On Global Trade & Investment
Published Three Times a Week By:
The Global Business Dialogue, Inc.
Washington, DC   Tel: 202-463-5074
No. 10 of 2017

Click here for yesterday's China quote from Terence Stewart.

"Back in 2000 and 2001, China was expected to do well in the production of apparel and low end consumer goods. But it was also expected to be a big market for a wide range of sophisticated U.S. and European capital goods. Broadly speaking, that hasn't been the case, setting aircraft aside."

Brad Setser
January 18, 2017
Brad Setser is a senior fellow at the Council on Foreign Relations. Today's featured quote is from his blog post of about a month ago, which carried the headline "China's WTO Entry, 15 Years On." We won't draw too close a parallel between the argument that Setser put forward on January 18 and the one Terrence Stewart advanced at the GBD session on January 27. They did have this much in common, however: both sought to demonstrate that, at least for the United States, there have been some dramatic differences between the expectations associated with China's entry into the WTO and realities after 16 years of China's membership. 
We'll keep this short and take note only of a two points made in Mr. Setser's January 18 blog post. One relates to manufactured goods generally. He wrote:
"There is no 'WTO' effect on China's imports of manufactures, properly measured (i.e. leaving out imports for re-export). China's imports of manufactures are now under 5 percent of China's GDP-a low number compared to China's peers."

As for trade in capital goods-long the shining star of American exports-Mr. Setser wrote: 

"The U.S. ... runs a significant trade deficit in capital goods with China (even after taking out computers). That wasn't the expectation back in 2001." 
If you click on the link below and visit his blog for January 18, you will find he has illustrated his point about U.S.-China trade in capital goods with a quite stunning graph.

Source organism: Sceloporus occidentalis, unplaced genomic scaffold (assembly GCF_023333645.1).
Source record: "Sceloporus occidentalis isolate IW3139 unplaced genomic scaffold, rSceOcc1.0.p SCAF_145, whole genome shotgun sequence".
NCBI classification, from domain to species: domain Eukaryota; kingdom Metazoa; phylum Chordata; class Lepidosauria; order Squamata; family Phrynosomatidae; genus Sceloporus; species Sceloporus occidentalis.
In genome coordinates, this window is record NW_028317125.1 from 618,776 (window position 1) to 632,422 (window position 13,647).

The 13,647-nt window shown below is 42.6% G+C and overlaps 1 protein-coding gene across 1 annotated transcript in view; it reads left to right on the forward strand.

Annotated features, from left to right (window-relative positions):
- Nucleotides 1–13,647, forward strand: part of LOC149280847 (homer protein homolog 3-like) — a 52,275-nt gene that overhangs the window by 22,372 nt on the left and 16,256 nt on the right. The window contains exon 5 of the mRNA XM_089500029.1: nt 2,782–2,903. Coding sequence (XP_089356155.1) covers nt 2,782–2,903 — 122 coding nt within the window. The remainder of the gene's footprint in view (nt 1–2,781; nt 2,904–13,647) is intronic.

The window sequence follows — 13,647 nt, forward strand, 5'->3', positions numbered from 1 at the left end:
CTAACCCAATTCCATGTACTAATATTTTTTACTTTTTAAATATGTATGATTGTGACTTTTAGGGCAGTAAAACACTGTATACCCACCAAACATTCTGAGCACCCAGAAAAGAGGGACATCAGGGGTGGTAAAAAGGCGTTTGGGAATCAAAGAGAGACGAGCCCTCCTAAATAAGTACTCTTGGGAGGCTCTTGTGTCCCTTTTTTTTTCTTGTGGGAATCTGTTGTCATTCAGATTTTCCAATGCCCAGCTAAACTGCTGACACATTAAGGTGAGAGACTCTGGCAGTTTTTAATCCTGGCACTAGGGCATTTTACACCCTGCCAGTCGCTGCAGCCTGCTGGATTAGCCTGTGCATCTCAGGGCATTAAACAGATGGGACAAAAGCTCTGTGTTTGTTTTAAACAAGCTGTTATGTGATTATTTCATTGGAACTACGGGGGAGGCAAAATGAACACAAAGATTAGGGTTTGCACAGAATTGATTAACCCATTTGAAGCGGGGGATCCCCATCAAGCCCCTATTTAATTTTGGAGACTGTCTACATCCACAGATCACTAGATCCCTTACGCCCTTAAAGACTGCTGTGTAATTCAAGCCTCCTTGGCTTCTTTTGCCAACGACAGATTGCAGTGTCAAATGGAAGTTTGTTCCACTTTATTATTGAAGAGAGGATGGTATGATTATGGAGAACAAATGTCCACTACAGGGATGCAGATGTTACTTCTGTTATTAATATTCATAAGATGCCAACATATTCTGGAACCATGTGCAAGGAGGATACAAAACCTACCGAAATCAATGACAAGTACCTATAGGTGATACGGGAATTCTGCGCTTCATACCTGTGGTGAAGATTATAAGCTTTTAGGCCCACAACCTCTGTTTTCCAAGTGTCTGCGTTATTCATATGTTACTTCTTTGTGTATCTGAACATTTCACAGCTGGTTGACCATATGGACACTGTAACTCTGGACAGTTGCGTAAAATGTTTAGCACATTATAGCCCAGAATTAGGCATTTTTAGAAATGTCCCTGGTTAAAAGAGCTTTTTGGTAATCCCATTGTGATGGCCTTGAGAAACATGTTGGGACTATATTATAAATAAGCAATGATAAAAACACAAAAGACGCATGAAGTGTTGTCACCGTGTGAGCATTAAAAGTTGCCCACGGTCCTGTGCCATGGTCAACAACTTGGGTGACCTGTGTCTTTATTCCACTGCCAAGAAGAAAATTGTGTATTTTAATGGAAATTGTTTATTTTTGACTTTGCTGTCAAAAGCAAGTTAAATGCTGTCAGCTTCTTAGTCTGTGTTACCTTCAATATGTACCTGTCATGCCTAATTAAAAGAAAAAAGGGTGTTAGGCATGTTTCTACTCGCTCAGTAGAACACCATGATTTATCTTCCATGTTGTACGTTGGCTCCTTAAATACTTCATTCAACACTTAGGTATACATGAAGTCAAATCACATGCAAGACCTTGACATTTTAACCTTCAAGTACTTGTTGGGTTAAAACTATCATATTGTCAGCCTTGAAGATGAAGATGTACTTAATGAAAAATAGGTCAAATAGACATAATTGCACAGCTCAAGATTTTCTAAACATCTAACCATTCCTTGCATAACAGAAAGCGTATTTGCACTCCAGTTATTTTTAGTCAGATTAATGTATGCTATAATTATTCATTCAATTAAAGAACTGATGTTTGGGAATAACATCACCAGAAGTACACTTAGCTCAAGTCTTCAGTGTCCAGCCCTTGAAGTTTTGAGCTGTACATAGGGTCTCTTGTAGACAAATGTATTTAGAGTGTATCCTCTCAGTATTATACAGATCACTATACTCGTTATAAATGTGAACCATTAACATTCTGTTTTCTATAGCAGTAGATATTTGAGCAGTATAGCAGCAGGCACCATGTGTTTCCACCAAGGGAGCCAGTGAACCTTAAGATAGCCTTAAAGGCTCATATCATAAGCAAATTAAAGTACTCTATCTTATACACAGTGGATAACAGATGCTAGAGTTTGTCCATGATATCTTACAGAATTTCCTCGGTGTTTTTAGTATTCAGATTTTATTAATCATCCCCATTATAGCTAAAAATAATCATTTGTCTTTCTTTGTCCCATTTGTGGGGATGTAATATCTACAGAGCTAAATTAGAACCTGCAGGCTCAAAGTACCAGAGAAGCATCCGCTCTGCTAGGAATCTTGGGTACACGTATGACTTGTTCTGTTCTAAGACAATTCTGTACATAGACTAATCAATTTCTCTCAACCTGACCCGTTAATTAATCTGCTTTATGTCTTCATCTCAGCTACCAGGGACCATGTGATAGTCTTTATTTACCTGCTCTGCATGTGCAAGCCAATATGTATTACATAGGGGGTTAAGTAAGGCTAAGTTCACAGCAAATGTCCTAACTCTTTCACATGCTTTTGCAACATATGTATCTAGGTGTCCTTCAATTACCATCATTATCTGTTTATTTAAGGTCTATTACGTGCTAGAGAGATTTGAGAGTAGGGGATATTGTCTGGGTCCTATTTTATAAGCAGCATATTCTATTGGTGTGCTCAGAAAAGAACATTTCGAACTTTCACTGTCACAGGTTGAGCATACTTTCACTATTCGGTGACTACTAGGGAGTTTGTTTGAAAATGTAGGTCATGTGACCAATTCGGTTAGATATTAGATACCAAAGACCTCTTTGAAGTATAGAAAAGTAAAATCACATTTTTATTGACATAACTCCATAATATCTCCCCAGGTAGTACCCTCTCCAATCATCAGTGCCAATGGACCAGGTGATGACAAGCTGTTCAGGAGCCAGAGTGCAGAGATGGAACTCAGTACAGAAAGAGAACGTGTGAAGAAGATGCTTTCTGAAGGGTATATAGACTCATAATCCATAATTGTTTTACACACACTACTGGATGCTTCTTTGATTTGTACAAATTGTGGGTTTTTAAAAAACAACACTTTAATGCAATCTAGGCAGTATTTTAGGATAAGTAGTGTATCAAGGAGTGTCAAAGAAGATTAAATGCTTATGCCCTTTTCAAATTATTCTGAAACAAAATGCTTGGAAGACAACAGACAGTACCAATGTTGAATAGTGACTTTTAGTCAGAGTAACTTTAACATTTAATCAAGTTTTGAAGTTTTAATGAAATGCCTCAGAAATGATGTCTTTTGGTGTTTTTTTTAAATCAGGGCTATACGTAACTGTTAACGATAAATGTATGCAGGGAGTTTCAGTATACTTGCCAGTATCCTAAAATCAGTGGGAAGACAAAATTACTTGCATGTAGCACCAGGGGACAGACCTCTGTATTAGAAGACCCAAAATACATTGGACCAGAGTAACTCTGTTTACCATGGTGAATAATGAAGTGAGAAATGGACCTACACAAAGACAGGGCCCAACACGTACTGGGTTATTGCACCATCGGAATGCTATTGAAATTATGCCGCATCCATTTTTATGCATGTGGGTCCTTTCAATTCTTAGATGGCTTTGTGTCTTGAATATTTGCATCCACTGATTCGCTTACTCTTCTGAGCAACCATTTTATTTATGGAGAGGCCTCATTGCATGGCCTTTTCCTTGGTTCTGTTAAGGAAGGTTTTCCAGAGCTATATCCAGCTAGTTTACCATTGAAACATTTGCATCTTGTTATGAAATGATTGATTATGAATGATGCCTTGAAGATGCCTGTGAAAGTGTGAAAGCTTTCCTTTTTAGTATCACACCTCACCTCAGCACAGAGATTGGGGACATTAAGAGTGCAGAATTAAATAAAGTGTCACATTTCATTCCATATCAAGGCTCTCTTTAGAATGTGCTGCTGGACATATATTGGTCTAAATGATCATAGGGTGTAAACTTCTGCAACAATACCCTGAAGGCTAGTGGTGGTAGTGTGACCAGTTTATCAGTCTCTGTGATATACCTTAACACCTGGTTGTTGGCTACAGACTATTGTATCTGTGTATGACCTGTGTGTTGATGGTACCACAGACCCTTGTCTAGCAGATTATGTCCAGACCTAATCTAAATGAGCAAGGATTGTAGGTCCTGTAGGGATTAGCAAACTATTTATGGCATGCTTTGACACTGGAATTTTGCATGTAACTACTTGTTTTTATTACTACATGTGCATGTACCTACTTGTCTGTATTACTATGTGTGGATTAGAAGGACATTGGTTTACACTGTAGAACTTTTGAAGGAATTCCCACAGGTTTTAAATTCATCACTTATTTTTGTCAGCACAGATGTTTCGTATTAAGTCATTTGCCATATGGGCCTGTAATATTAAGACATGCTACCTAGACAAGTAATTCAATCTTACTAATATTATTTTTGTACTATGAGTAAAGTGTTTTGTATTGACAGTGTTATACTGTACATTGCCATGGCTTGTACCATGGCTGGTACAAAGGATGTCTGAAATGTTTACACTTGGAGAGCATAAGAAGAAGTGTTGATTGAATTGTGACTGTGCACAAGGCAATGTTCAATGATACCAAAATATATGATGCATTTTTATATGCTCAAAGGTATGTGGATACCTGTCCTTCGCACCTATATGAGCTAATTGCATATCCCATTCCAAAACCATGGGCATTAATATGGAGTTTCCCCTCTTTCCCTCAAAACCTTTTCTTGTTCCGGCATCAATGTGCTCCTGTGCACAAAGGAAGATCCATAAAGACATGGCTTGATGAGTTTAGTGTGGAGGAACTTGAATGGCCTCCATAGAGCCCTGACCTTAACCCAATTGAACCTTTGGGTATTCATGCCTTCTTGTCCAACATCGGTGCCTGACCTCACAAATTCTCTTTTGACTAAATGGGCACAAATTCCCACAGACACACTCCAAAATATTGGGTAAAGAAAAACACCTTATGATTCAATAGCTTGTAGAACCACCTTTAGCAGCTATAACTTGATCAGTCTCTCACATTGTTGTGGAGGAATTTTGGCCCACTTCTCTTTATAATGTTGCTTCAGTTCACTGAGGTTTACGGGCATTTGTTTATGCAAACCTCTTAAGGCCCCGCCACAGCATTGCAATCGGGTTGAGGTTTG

This business of trade policy - its study, formulation, implementation, and assessment-is valuable and important, but it is not science, at least not one of those sciences that is both propelled and disciplined by the scientific method. For a refresher on the scientific method, this excerpt from a 1964 lecture by Richard Feynman should do the trick: 

"Now I'm going to discuss how we would look for a new law. In general, we look for a new law by the following process. First then, we guess it. - We'll don't laugh, that's really true. - Then we compute the consequences of the guess, to see what, if this is right, if this law that we guessed is right, we see what it would imply. And then we compare those computation results to nature, or, we say, to compare to experiment or experience, compare it directly with observations to see if it works. 

"If it disagrees with experiment, it's wrong. In that simple statement is the key to science. It doesn't make a difference how beautiful your guess is. It doesn't make a difference how smart you are, who made the guess or what his name is. If it disagrees with experiment, it's wrong. That's all there is to it."

To be sure, Professor Feynman talked about other elements of the scientific method, including, for example, the importance of formulating the law or hypothesis in such a way that one set of facts or another could disprove it.
That's more than we need here, however, where the point is simply that policy formulation isn't science. And indeed the fact that the real life consequences of a policy may be quite different from those expected or promised by policy makers, though important, is still secondary. The real difference is that laws of physics don't change the underlying realities. Policies do. China's WTO membership may not have led to the growth in U.S. and European exports that policy makers anticipated. And the resulting explosion of Western investment in China may not have been unanticipated.  And yett it is now those realities that beg the question, what next for China policy?

New policies will, of course, be formulated.  As always, one hopes that work will be done bearing in mind the adage "The best laid plans of mice and men often go awry."
Not Quite as Planned takes you to Brad Setser's blog entry for January 18, 2017, which was the source for today's featured quote.

On the Scientific Method is a link to the YouTube Clip with the 1964 Richard Feynman lecture quoted above.

Of Mice and Men is a link to the Robert Burns poem that is as far back as we have traced this saying. Wikipedia has the modern version of the key stanza read this way:

But little Mouse, you are not alone,
In proving foresight may be vain:
The best laid schemes of mice and men
Go often askew,
And leave us nothing but grief and pain,
For promised joy!


Or Other GBD Notices, click below.
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Tel: (202) 463-5074
R. K. Morris, Editor